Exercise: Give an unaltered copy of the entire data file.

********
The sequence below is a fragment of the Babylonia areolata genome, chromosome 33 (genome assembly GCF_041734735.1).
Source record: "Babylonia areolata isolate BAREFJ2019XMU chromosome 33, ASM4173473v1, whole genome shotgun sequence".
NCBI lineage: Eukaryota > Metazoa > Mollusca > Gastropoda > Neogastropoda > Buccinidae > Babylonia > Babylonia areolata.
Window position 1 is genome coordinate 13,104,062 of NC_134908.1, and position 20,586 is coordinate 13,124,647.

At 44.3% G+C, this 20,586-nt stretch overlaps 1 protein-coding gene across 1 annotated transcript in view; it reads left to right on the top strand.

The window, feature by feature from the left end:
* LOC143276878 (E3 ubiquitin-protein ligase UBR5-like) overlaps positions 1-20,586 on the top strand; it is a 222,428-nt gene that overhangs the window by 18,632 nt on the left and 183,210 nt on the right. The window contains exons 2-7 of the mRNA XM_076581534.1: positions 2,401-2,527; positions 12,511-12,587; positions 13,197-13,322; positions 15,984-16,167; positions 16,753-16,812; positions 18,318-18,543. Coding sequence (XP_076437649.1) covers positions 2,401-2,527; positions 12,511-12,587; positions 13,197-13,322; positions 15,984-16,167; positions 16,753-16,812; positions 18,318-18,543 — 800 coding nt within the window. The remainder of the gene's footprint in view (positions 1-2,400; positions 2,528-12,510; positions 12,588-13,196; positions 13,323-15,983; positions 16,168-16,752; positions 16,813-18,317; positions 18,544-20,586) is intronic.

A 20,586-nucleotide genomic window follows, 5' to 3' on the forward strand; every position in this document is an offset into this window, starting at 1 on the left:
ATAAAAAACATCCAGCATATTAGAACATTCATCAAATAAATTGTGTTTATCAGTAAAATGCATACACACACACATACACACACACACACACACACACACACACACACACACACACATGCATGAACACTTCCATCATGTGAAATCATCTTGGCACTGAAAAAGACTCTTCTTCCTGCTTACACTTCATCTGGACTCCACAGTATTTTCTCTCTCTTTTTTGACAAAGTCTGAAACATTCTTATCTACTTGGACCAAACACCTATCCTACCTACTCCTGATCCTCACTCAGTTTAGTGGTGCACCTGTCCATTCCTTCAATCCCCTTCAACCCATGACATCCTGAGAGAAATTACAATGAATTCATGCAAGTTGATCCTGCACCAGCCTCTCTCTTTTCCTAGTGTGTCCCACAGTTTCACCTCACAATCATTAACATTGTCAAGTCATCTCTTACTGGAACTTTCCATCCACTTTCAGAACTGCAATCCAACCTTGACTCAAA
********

The sequence below is a fragment of the Babylonia areolata genome, chromosome 33 (genome assembly GCF_041734735.1).
Source record: "Babylonia areolata isolate BAREFJ2019XMU chromosome 33, ASM4173473v1, whole genome shotgun sequence".
NCBI lineage: Eukaryota > Metazoa > Mollusca > Gastropoda > Neogastropoda > Buccinidae > Babylonia > Babylonia areolata.
Window position 1 is genome coordinate 13,104,062 of NC_134908.1, and position 20,586 is coordinate 13,124,647.

At 44.3% G+C, this 20,586-nt stretch overlaps 1 protein-coding gene across 1 annotated transcript in view; it reads left to right on the top strand.

The window, feature by feature from the left end:
* LOC143276878 (E3 ubiquitin-protein ligase UBR5-like) overlaps positions 1-20,586 on the top strand; it is a 222,428-nt gene that overhangs the window by 18,632 nt on the left and 183,210 nt on the right. The window contains exons 2-7 of the mRNA XM_076581534.1: positions 2,401-2,527; positions 12,511-12,587; positions 13,197-13,322; positions 15,984-16,167; positions 16,753-16,812; positions 18,318-18,543. Coding sequence (XP_076437649.1) covers positions 2,401-2,527; positions 12,511-12,587; positions 13,197-13,322; positions 15,984-16,167; positions 16,753-16,812; positions 18,318-18,543 — 800 coding nt within the window. The remainder of the gene's footprint in view (positions 1-2,400; positions 2,528-12,510; positions 12,588-13,196; positions 13,323-15,983; positions 16,168-16,752; positions 16,813-18,317; positions 18,544-20,586) is intronic.

A 20,586-nucleotide genomic window follows, 5' to 3' on the forward strand; every position in this document is an offset into this window, starting at 1 on the left:
ATAAAAAACATCCAGCATATTAGAACATTCATCAAATAAATTGTGTTTATCAGTAAAATGCATACACACACACATACACACACACACACACACACACACACACACACACACACACATGCATGAACACTTCCATCATGTGAAATCATCTTGGCACTGAAAAAGACTCTTCTTCCTGCTTACACTTCATCTGGACTCCACAGTATTTTCTCTCTCTTTTTTGACAAAGTCTGAAACATTCTTATCTACTTGGACCAAACACCTATCCTACCTACTCCTGATCCTCACTCAGTTTAGTGGTGCACCTGTCCATTCCTTCAATCCCCTTCAACCCATGACATCCTGAGAGAAATTACAATGAATTCATGCAAGTTGATCCTGCACCAGCCTCTCTCTTTTCCTAGTGTGTCCCACAGTTTCACCTCACAATCATTAACATTGTCAAGTCATCTCTTACTGGAACTTTCCATCCACTTTCAGAACTGCAATCCAACCTTGACTCAAA